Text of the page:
167 reputation
8
bio website
location
age
visits member for 2 years, 2 months
seen Jan 29 at 15:55

Jan
28
awarded  Popular Question
Sep
26
awarded  Popular Question
Aug
16
awarded  Popular Question
May
17
comment Positive-Definiteness of a Quadratic Form Matrix
The stement to be proved is: "A matrix is positive-definite if, and only if, it has, and only has, positive eigenvalues." Is that what you're looking for? Thanks again for your help.
May
8
comment Positive-Definiteness of a Quadratic Form Matrix
The idea that we can choose a vector X to draw inference about the eigenvectors seems fallacious. Presumably we need to draw inferences about the eigenvectors for all X which isn't necessarily the same as for some particular X.
May
8
comment Positive-Definiteness of a Quadratic Form Matrix
Unless I'm missing something, this only proves that this is inconsistent when x is the negative eigenvalue's eigenvector - it isn't a proof for the general case.
May
1
comment Positive-Definiteness of a Quadratic Form Matrix
@WillOrrick no problem and fixed in the second gray box too :)
May
1
revised Positive-Definiteness of a Quadratic Form Matrix
added 11 characters in body
Apr
30
comment Positive-Definiteness of a Quadratic Form Matrix
My understanding is that we want to classify A (as positive-definite, negative-definite, etc) on the basis of its eigenvalues. In that case, we don't know that $\lambda_1X_1^2+\ldots+\lambda_nX_n^2$ is positive. We wish to determine this based on its eigenvalues. What you have given is a case where all the eigenvalues are positive and the matrix is positive definite, but not a general, proven rule for this.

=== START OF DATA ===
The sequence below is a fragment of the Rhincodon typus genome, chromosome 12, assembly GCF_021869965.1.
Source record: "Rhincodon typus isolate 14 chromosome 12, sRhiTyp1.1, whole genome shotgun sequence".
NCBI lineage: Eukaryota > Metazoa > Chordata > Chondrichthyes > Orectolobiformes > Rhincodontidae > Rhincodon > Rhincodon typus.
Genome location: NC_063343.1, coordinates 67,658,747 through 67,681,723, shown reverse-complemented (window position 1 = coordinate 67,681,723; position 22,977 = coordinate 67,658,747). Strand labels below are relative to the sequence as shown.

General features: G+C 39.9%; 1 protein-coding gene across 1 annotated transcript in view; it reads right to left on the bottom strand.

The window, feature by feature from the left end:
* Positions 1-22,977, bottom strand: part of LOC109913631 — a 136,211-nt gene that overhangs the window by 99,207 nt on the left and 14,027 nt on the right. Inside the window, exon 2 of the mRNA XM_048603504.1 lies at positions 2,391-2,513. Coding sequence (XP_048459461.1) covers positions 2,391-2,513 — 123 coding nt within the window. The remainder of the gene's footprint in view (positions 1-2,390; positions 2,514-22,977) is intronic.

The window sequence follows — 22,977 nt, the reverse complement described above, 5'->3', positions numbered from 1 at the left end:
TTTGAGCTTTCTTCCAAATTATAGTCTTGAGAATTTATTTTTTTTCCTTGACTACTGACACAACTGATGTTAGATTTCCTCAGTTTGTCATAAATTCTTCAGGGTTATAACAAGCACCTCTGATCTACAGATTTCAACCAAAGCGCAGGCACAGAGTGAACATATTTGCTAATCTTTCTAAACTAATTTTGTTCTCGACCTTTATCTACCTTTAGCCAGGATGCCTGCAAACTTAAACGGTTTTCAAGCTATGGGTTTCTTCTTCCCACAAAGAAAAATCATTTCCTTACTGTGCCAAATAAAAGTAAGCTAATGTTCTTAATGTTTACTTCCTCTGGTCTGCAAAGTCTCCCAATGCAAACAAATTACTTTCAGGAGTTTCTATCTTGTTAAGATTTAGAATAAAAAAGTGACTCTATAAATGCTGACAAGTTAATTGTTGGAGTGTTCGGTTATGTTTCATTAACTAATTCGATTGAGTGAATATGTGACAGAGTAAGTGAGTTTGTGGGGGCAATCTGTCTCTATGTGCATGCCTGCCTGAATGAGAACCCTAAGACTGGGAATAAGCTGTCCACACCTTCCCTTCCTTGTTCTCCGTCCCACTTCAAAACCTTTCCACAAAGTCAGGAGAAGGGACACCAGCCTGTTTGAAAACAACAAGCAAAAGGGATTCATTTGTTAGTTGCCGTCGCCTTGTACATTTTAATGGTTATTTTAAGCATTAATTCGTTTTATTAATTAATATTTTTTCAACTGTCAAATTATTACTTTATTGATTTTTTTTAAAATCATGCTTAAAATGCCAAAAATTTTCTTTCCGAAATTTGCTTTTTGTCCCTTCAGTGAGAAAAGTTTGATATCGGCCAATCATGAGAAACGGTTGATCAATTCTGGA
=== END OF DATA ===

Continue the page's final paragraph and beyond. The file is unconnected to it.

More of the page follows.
Apr
30
comment Positive-Definiteness of a Quadratic Form Matrix
Thanks for your response. I don't understand how the latter is an "only if" proof - it seems to only prove that the expression is positive in the particular (not general) case where X is any vector with a single element equal to one and the others equal to zero. Consider the case where $X = [1, 1, 0]$ (which appears to be legal). Now we have $\lambda_1 + \lambda_2 > 0$ which isn't constrained to all $\lambda_i > 0$. Presumably this is a valid counter-example?
Apr
30
comment Positive-Definiteness of a Quadratic Form Matrix
Are you saying that $e_k$ is some arbitrary eigenvector of $D = C^TAC$? Because then I can see this working. However, overall, the proof seems to still only prove that if (but not iff) all the eigenvectors are positive, the matrix is positive-definite. Is this right?
Apr
30
accepted Frequency Response of Circuits - Laplace Transforms
Apr
30
revised Positive-Definiteness of a Quadratic Form Matrix
added 12 characters in body
Apr
30
accepted Ellipse in Quadratic Form: Finding Intercepts with Principal Axes
Apr
30
comment Ellipse in Quadratic Form: Finding Intercepts with Principal Axes
Thank you very much!
Apr
30
awarded  Editor
Apr
30
revised Ellipse in Quadratic Form: Finding Intercepts with Principal Axes
edited body
Apr
30
comment Ellipse in Quadratic Form: Finding Intercepts with Principal Axes
@BrettFrankel sorry - that was a typo. Thanks for letting me know!
Apr
30
comment Positive-Definiteness of a Quadratic Form Matrix
As far as I can tell, your proof assumes that A is a diagonal matrix so that the eigenvectors are [1, 0, ..., 0], [0, 1, 0, ..., 0], ..., [0, ..., 0, 1] and thus $x^TAx = \sum_{i=1}^n \lambda_i X_i = \lambda_k X_k = \lambda_k$ is true. It is possible for more than one $\lambda_iX_i^2$ combination to be non-zero in the general case. Is this right? If so, this doesn't produce a general proof. Also, does this proof prove only that if all eigenvectors are positive, the matrix is positive-definite, not if and only if all eigenvectors are positive the matrix is positive-definite?
Apr
30
comment Positive-Definiteness of a Quadratic Form Matrix
Thanks very much for your response. This seems like its definitely on the right track. For $\sum_{i-1}^n X_i^2 = \underline \lambda \sum_{i-1}^n x_i^2$, I'm having trouble proving that to myself. Do you think you could prove it? Thanks again!